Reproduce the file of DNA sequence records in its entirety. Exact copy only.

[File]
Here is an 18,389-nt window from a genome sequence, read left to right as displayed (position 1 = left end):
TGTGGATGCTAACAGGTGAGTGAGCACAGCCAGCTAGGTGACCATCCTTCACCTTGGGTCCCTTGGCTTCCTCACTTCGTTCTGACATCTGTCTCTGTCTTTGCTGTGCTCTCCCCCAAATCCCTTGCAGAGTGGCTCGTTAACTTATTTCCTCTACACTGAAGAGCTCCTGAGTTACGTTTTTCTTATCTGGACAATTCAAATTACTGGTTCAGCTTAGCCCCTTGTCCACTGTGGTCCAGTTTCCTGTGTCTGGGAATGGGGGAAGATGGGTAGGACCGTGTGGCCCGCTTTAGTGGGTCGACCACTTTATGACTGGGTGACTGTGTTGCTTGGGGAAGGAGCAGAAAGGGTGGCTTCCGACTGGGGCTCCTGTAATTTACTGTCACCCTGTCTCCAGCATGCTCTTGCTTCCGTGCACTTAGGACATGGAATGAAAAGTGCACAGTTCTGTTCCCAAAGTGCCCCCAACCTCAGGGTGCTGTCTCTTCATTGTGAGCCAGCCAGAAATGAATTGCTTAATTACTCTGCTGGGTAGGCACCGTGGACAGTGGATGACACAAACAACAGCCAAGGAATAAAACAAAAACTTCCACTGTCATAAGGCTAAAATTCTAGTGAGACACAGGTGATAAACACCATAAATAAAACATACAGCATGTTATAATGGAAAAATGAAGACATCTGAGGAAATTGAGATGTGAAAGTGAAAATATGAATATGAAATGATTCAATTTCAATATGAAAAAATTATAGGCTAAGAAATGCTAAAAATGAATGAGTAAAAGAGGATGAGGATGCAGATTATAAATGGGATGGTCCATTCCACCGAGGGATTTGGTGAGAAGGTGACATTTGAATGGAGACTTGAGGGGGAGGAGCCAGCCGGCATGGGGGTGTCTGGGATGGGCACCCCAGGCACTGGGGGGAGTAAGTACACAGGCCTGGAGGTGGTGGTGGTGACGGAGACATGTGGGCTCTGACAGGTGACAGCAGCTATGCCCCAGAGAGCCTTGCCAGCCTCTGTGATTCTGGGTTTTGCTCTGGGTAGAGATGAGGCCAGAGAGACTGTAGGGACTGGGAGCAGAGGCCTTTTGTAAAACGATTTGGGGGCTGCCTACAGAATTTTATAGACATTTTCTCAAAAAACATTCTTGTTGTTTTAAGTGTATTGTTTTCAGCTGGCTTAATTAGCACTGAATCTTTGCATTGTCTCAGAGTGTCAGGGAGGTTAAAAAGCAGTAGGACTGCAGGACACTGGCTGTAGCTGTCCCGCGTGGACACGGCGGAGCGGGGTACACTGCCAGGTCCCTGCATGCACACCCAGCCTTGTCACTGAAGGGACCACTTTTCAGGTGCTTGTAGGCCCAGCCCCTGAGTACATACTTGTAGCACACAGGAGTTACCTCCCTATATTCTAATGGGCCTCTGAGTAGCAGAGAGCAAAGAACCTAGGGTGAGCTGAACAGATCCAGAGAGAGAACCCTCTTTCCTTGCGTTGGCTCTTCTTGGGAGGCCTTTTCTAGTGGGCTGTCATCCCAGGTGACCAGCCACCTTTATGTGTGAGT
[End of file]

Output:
Here is an 18,389-nt window from a genome sequence, read left to right as displayed (position 1 = left end):
TGTGGATGCTAACAGGTGAGTGAGCACAGCCAGCTAGGTGACCATCCTTCACCTTGGGTCCCTTGGCTTCCTCACTTCGTTCTGACATCTGTCTCTGTCTTTGCTGTGCTCTCCCCCAAATCCCTTGCAGAGTGGCTCGTTAACTTATTTCCTCTACACTGAAGAGCTCCTGAGTTACGTTTTTCTTATCTGGACAATTCAAATTACTGGTTCAGCTTAGCCCCTTGTCCACTGTGGTCCAGTTTCCTGTGTCTGGGAATGGGGGAAGATGGGTAGGACCGTGTGGCCCGCTTTAGTGGGTCGACCACTTTATGACTGGGTGACTGTGTTGCTTGGGGAAGGAGCAGAAAGGGTGGCTTCCGACTGGGGCTCCTGTAATTTACTGTCACCCTGTCTCCAGCATGCTCTTGCTTCCGTGCACTTAGGACATGGAATGAAAAGTGCACAGTTCTGTTCCCAAAGTGCCCCCAACCTCAGGGTGCTGTCTCTTCATTGTGAGCCAGCCAGAAATGAATTGCTTAATTACTCTGCTGGGTAGGCACCGTGGACAGTGGATGACACAAACAACAGCCAAGGAATAAAACAAAAACTTCCACTGTCATAAGGCTAAAATTCTAGTGAGACACAGGTGATAAACACCATAAATAAAACATACAGCATGTTATAATGGAAAAATGAAGACATCTGAGGAAATTGAGATGTGAAAGTGAAAATATGAATATGAAATGATTCAATTTCAATATGAAAAAATTATAGGCTAAGAAATGCTAAAAATGAATGAGTAAAAGAGGATGAGGATGCAGATTATAAATGGGATGGTCCATTCCACCGAGGGATTTGGTGAGAAGGTGACATTTGAATGGAGACTTGAGGGGGAGGAGCCAGCCGGCATGGGGGTGTCTGGGATGGGCACCCCAGGCACTGGGGGGAGTAAGTACACAGGCCTGGAGGTGGTGGTGGTGACGGAGACATGTGGGCTCTGACAGGTGACAGCAGCTATGCCCCAGAGAGCCTTGCCAGCCTCTGTGATTCTGGGTTTTGCTCTGGGTAGAGATGAGGCCAGAGAGACTGTAGGGACTGGGAGCAGAGGCCTTTTGTAAAACGATTTGGGGGCTGCCTACAGAATTTTATAGACATTTTCTCAAAAAACATTCTTGTTGTTTTAAGTGTATTGTTTTCAGCTGGCTTAATTAGCACTGAATCTTTGCATTGTCTCAGAGTGTCAGGGAGGTTAAAAAGCAGTAGGACTGCAGGACACTGGCTGTAGCTGTCCCGCGTGGACACGGCGGAGCGGGGTACACTGCCAGGTCCCTGCATGCACACCCAGCCTTGTCACTGAAGGGACCACTTTTCAGGTGCTTGTAGGCCCAGCCCCTGAGTACATACTTGTAGCACACAGGAGTTACCTCCCTATATTCTAATGGGCCTCTGAGTAGCAGAGAGCAAAGAACCTAGGGTGAGCTGAACAGATCCAGAGAGAGAACCCTCTTTCCTTGCGTTGGCTCTTCTTGGGAGGCCTTTTCTAGTGGGCTGTCATCCCAGGTGACCAGCCACCTTTATGTGTGAGT